“Interestingly when you start looking at the stages of funding, you see that the ecosystem is really maturing. We’re seeing more Series A and Series B investments than any other previous quarters,” he added.
Of the sectors receiving investment, FinTech was the most active in terms of the number of deals, accounting for 17% of all deals in the first half of 2019. This was followed by e-commerce, which accounted for 12% of all deals, and then delivery & transport and food & beverage, with both sectors accounting for 8% of total deals. IT solutions accounted for 7% of deals, while both the education and consumer services sectorseach accounted for 5% of deals and healthcare accounted for 4%.
As for the geographies, the United Arab Emirates was the largest recipient of funding for startups in terms of the number of deals in the first half of 2019, recording 26% of the total number of deals. This was followed by Egypt, which accounted for 21% of deals, and Lebanon at 13%. Saudi Arabia was the fourth-most popular market, accounting for 11% of deals, followed by Tunisia and Jordan which received 8% and 5% of total deals respectively.
“There is an increase in the number of investments for instance in Saudi Arabia and Tunisia where there has been renewed initiatives and policies to try to boost entrepreneurship,” Bahoshy told journalists during the webinar.
He said that in relative terms,Egypt, Saudi Arabia and Jordan have witnessed the greatest funding growth, while Lebanon and Kuwait have witnessed the biggest declines compared to the first halves of previous years.
“This is due in part to the initiatives being put into effect. Egypt is coming online in a large way. The UAE still puts itself as the major hub in the ecosystem for the time being in terms of the amount of funding and that continues to grow in part due to the maturing nature of many of the start-ups in its ecosystem,” he said.
“We’ve started seeing Saudi Arabia gaining more amounts of dollar funding, and in Jordan we see the maturity of many of the startups that were there historically,” he said.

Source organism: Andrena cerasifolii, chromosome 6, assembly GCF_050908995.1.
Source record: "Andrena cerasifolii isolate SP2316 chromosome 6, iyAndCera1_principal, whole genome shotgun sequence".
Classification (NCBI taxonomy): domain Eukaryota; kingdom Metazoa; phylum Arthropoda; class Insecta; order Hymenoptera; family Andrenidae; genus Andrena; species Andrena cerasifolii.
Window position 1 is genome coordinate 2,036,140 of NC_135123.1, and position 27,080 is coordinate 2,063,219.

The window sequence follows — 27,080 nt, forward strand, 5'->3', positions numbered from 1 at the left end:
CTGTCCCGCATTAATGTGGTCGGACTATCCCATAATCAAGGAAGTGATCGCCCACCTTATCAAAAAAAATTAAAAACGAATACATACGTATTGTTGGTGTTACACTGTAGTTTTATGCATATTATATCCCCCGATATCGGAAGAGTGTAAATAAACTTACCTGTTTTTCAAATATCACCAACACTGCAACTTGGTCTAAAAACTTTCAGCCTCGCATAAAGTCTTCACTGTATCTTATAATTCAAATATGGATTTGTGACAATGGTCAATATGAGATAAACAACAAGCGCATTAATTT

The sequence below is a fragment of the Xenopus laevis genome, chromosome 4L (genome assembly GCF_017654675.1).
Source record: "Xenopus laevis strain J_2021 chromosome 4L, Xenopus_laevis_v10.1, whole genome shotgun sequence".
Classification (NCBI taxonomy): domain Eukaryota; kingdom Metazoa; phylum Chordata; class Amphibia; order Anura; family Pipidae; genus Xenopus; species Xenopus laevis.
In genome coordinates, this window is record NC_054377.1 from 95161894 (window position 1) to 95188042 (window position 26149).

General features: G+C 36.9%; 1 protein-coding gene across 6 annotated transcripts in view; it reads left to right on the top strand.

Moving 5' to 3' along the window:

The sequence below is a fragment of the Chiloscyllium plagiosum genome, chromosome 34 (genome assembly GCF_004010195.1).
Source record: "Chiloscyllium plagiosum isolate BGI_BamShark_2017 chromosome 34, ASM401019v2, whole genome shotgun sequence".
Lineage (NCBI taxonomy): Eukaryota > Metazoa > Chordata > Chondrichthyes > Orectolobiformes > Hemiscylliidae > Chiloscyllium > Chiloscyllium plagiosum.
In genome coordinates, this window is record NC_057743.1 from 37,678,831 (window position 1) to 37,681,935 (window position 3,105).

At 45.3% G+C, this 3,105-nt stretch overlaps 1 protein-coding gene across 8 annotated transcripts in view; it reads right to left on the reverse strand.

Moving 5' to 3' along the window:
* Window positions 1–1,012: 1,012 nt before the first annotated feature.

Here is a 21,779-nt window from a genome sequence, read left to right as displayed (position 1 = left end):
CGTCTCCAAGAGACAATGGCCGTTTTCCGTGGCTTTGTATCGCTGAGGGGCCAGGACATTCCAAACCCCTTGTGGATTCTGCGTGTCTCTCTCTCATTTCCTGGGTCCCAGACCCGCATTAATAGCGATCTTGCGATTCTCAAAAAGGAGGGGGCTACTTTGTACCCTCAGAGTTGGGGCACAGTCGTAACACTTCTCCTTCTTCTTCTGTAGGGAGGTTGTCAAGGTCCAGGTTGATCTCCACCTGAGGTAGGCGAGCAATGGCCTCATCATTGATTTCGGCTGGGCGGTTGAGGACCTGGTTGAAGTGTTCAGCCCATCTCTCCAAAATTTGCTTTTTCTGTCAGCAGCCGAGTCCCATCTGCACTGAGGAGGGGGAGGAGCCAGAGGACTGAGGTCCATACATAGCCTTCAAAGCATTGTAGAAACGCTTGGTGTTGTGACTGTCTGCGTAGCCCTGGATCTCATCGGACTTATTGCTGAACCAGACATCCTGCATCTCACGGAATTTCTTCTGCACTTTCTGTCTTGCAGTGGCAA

“These are positive signs that the many of the government initiatives that have been put into practice are coming to fruition,” he added.
While most MENA countries witnessed a slight decline in the number of dealsdone in the first half of this year when compared to the same period last year, this was offset by a rise in Saudi Arabia by 1%, and an increase by 3% in both Tunisia and Bahrain.
Attracting more investors
“In the first six months of 2019, 130 funding institutions - and by that I mean either corporate, family office, VC, angel group, accelerator programmes - have made investments in startups in the MENA region,” Bahoshy said, adding that this was a 30 percent increase from the first half of last year.
Interestingly, close to 50 percent of these are investors that are new to the MENA region, he said.
“That shows an increased appetite by the likes of family offices, corporates and international players in that space. And still 30 percent of those investors come from outside the region, which is extremely healthy,” he added.
Bahoshy said that he expects that the 130 figure will reach 180 by the end of the year, as most startups draw Series A and Series B funding from international players, while more family offices and corporates continue to move into this space.
“We are beginning to see notable new investors coming from specifically Asia. One of the trends that we noted is that Asian VCs, institutions, and startups have shown a distinct interest in MENA-based startups,” he said.
“They see many of the same challenges or opportunities that lie in Southeast Asia that could be mimicked in the Middle East. I think that they are capitalising on this opportunity, either to invest directly, or to invest on behalf of portfolio companies to build a geographical presence in the MENA region,” he added.
During the first half of this year, there were 15 startup exits in MENA region. These included the region’s first ‘unicorn’ exit as global ride-hailing firm Uber announced the acquisition of Dubai-based Careem for $3.1 billion. (Read more here).
Magnitt expects an acceleration in the number of exits, with 2019 set to be a record year in that aspect.
(Reporting by Nada Al Rifai; Editing by Michael Fahy)
© ZAWYA 2019